Sixth Round – Laveranues Coles, WR, New York (Jets). He hates his QB. He has a mysterious nagging injury. He feels like he’s been disrespected by his team. His team feels like he’s being a baby. Otherwise he’s great.

Seventh Round – Joey Galloway, WR, Tampa Bay. I love Joey Galloway, nobody ever sees him coming. By the way, he’s still one of the fastest guys in the league at 36. I guess what I’m saying is, I hope he and Dara Torres have a baby and then find a way to market the stem cells to the general public. (Too much? Yeah, probably too much).

Eighth Round – Ronnie Brown, RB, Miami. I didn’t want him but this was the 85th pick. That’s dumb low for him even considering…

Ninth Round- Ricky Williams, RB, Miami. Wow. Didn’t see that one coming did you. Look, nobody knew this team at this draft more than me. There are three ways this works out: 1) All season long it’s more or less a timeshare but a predictable one like Jax, 2) Ricky starts early until Brown is healthy at which point they switch, or 3) One gets hurt and the other takes over. I’ll be happy with any of those scenarios though 2 & 3 are the most likely.

Tenth Round – Matt Shaub, QB, Houston. Still no idea who he is. I hope he’s good at whatever he does.

Eleventh Round – Antwaan Randle El, WR, Washington. At this point I’ve realized my WRs are weak so I go with an upside pick. By the way, I initially spelled two out of his three names wrong when I typed that just now. See, and you thought this wasn’t fun.

Twelfth Round – Who cares. Some dude. Quick thoughts on McCain speech: Fine but absurdly boring. Now that the convention is over it might be a really promising next week for the Republicans followed by a long period of trouble since Palin is (by all accounts) going in the bunker while the Democrats continue to work their ground game. Does the enthusiasm hold if it’s only McCain out there?

Thirteenth Round – Devin Hester, WR, Chicago. Again, another upside pick.

Fourteenth Round – Kicker Kickerson, K, Kickersville.

Fifteenth Round – Baltimore D. I have subsequently dropped them for the Bengals on the hopes Joe Flacco (the rookie QB they face in week one) acts like a guy who couldn’t cut it at Pitt, played ball at Delaware, and then stupidly got put in an NFL game. What’s that you say? That’s exactly the situation. Ah, right. Bet the under people.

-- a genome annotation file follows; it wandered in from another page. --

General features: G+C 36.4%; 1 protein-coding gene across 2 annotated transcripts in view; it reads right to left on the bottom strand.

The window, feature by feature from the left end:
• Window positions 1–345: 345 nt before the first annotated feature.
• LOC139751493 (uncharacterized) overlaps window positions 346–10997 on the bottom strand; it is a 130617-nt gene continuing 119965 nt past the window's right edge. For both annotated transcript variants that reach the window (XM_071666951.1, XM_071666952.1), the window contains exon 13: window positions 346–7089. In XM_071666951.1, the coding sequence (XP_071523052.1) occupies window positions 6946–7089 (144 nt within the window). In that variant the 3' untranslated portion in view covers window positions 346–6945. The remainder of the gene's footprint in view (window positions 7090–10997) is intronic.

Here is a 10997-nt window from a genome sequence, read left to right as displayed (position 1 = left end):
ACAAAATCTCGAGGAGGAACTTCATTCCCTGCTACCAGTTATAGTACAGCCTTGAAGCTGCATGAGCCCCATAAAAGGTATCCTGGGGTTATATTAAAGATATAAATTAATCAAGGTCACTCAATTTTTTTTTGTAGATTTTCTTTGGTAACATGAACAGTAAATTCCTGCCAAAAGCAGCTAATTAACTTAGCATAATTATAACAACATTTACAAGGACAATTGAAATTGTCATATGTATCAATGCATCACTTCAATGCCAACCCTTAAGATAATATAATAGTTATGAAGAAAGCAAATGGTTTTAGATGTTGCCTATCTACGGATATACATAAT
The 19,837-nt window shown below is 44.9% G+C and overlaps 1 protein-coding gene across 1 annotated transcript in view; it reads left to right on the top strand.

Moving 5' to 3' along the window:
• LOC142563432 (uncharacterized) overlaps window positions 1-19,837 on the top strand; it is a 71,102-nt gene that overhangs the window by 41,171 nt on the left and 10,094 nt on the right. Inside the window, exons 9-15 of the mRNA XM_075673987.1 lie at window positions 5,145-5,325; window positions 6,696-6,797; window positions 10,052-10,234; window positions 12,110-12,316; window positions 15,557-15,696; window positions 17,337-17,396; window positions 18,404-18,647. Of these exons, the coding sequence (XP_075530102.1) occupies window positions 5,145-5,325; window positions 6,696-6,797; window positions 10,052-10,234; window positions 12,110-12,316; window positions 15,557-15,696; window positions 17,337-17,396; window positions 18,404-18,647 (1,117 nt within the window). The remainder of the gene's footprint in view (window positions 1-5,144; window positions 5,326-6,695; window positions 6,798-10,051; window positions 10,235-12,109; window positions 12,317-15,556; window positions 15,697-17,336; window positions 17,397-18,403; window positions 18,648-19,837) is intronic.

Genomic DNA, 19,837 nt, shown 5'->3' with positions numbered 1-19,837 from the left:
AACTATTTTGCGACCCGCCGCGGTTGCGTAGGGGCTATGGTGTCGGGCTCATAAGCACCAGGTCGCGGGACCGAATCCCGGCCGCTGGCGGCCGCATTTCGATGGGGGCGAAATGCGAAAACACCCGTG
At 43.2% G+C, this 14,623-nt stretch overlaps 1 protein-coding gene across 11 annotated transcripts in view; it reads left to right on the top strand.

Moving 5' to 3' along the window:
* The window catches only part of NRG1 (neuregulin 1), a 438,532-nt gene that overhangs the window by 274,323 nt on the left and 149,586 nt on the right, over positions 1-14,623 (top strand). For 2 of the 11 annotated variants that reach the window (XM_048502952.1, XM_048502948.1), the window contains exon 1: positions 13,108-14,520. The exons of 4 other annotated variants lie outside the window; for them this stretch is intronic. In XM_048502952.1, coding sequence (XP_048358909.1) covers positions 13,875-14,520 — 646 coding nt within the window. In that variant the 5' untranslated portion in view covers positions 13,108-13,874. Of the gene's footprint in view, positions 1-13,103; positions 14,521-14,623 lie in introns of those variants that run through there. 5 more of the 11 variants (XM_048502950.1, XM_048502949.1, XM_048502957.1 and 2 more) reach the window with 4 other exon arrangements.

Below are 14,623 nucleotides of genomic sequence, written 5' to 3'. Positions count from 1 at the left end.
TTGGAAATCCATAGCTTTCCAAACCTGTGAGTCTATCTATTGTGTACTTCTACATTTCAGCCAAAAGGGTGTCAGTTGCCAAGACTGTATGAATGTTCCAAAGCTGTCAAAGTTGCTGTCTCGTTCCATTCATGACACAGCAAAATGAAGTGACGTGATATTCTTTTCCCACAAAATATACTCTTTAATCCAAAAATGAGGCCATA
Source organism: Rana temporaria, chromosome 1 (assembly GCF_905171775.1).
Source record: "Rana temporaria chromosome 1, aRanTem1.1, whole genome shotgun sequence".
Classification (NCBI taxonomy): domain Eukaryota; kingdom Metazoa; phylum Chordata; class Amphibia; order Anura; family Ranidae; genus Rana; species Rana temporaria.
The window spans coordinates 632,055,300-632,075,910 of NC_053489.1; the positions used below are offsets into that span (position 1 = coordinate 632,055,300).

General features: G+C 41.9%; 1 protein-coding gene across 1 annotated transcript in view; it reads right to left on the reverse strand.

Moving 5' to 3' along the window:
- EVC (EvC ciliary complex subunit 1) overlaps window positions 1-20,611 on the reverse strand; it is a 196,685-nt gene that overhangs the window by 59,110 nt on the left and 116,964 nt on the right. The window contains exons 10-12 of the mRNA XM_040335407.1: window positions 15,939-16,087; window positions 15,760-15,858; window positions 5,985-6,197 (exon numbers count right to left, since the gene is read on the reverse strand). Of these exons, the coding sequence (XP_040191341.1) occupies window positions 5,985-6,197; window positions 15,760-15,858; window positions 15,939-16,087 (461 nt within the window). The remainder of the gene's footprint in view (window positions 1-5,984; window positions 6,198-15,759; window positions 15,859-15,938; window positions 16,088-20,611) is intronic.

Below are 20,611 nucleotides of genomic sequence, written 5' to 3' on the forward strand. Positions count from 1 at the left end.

So my team looks like this:

QB – Ben Roethlisberger
RB – Frank Gore
RB – Jamal Lewis
WR – Terrell Owens
WR – Laveranues Coles
WR – Joey Galloway
TE – Tony Gonzalez
K – Adam Vinatieri
Def – Cincinnati Bengals (but only for week one)

BN – Ronnie Brown
BN – Ricky Williams
BN – Matt Schaub
BN – Antwaan Randle El
BN – Devin Hester
BN – Ray Rice

I actually like this team a bit more now than I did while drafting it (I was possibly just bummed out because I picked a team full of guys with names I couldn’t spell). I feel like despite ending up with the 12th pick that I have a team of solid performers with a few highlights. I love Brown and Williams on the bench though I’m trading Williams if he starts the season hot (he will). My receivers are obviously the weakest link but I think that’s partly because Galloway and Coles are the sneaky sort of players that always end up with 1,000 yards and 8 TDs at the end of the year and no one is quite sure how. That’s not going to be comforting if I can’t swing a trade, but I’ll deal with that then.

Draft Grade: C

3 Comments / Posted in Bill Parcells, Laveranueses, Sports

Exhibit 11.27

So it’s that time of year again where I embarrass myself by not only admitting that I play fantasy football but reveling in it to the point where I write about here while everyone I know and love politely stares at the ceiling and whistles as they wait for the moment to pass. Well, I don’t care. I like it. No, sometimes I don’t know why either.

Draft Recap

The Ginn Family

No, that is not Ted Ginn’s actual family, but I couldn’t find a picture of them. As always, stock photography saved me. If you don’t get the reference, you can check out this painful memory here. And here. And here.

Incidentally, I now love Ted Ginn Jr. How much? We’ll see.

This is the same league that the much better named Lincoln Hawks were in last year if you’re curious. This year the league has expanded to 14 teams which should mean a thinner talent pool overall, an interesting development in a league that only has two bench spots per team. I guess what I’m trying to say is, Congratulations on making someone’s team, Selvin Young. You don’t have to wait for an injury this year. At least in fake football. Real football? Um, I wouldn’t buy that condo in Denver just yet.